Shy sandwich-maker Mahoma Lopez unites his undocumented immigrant coworkers to fight abusive conditions at a popular New York restaurant chain. The epic power struggle that ensues turns a single city block into a battlefield in America’s new wage wars. Risking deportation and the loss of their livelihood, the workers team up with a diverse crew of innovative young organizers and launch themselves on a journey that will test the limits of their resolve. If they can win a contract, it will set a historic precedent for low-wage workers across the country. But whatever happens, Mahoma and his coworkers will never be exploited again.
Director: Gini Reticker
Producer: Beth Levison
2015 | 80 min | Egypt
When 21-year-old Hend Nafea travels from her village to Cairo to add her voice to the hundreds of thousands of Egyptians demanding an end to sixty years of military rule, she is beaten, arrested, and tortured. After her release, she is punished and imprisoned by her family for daring to speak out and shaming their name. Unbreakable, she sets out in a search for freedom and justice in a country gripped by a dangerous power struggle. Hend’s story mirrors the trajectory of the Arab Spring—from the ecstasy of newfound courage to the agony of shattered dreams. In the end, despite crushing setbacks, it is resilience that sustains the hope for reform for Hend and her fellow activists, even during the darkest hours of their struggle for a better Egypt.
Director & Producer: Jimmy Goldblum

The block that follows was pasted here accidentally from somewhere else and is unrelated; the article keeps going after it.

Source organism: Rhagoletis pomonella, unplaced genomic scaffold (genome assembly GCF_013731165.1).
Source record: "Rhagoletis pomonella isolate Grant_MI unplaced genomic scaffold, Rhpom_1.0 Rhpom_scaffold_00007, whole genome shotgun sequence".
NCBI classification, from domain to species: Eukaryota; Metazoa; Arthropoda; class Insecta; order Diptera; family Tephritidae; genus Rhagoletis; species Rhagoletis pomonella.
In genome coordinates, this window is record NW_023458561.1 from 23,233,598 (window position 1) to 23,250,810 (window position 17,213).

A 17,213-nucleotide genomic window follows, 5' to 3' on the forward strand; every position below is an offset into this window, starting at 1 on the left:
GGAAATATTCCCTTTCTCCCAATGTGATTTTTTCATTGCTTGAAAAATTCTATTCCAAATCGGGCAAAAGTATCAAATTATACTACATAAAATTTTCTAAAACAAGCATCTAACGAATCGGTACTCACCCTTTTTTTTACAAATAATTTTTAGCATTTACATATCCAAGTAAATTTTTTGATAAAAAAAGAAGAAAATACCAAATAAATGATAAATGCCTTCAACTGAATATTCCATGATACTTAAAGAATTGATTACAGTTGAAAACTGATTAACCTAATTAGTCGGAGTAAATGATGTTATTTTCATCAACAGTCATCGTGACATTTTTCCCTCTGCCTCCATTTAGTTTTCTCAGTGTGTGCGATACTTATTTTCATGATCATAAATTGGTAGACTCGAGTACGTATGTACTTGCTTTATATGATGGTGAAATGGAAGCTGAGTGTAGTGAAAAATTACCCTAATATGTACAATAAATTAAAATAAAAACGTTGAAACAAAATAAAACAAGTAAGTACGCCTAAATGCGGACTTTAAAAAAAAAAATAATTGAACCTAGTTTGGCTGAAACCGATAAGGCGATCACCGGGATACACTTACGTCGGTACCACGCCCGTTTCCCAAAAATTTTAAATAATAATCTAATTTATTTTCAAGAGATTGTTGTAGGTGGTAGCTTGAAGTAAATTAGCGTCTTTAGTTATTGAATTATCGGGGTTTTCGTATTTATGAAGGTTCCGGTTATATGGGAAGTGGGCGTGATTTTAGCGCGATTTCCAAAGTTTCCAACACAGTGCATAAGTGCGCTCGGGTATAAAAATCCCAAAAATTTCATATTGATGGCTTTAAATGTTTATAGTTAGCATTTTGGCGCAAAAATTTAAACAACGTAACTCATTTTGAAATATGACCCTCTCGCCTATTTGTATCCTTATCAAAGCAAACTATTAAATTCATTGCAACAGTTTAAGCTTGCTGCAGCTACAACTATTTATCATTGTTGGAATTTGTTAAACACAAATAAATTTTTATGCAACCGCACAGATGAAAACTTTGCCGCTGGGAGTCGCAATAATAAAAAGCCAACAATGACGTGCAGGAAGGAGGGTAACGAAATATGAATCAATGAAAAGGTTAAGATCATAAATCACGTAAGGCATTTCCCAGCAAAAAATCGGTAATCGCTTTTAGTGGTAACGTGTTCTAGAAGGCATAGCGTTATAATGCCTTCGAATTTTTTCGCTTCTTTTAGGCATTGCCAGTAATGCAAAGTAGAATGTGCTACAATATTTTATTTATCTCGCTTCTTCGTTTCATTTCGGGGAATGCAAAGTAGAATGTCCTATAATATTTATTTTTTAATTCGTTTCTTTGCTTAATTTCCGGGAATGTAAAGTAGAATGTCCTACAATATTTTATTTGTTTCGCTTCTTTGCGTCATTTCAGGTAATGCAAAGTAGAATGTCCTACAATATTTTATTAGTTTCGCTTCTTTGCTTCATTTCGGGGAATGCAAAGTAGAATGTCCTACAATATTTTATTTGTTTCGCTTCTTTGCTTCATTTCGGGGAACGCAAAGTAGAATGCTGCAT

2015 | 83 min | India
Tomorrow We Disappear chronicles the last days of Kathputli, the mysterious hand-built artist colony first discovered in Salman Rushdie’s iconic Midnight Children. Hidden in the alleyways of New Delhi, a community of magicians, acrobats and puppeteers approach their looming eviction to make way for a modern skyscraper. Bound together by tradition and impending gentrification, this captivating film allows us to experience a culture’s magic and wonder before it’s gone.
Director: Andrew Morgan
Producer: Michael Ross
2014 | 92 min | USA
“This is a story about clothing. It’s about the clothes we wear, the people who make them, and the impact the industry is having on our world. The price of clothing has been decreasing for decades, while the human and environmental costs have grown dramatically. The True Cost is a groundbreaking documentary film that pulls back the curtain on the untold story and asks us to consider, who really pays the price for our clothing? Filmed in countries all over the world, from the brightest runways to the darkest slums, and featuring interviews with the world’s leading influencers including Stella McCartney, Livia Firth and Vandana Shiva, The True Cost is an unprecedented project that invites us on an eye opening journey around the world and into the lives of the many people and places behind our clothes.”
Director: Joey Boink
Producers: Bart Voorsluis & Annemiek Munneke
2015 | 76 min | Guatemala
“Burden of Peace follows Guatemala’s first female Attorney General Claudia Paz y Paz in her fight against impunity. After taking office Claudia obtains spectacular results and many high level arrests are made. But her determination encounters strong resistance from powerful elites that have up to then felt above the law. Will Claudia be able to win this battle? Witness her battle against corruption, impunity, crime bosses and former political leaders responsible for genocide.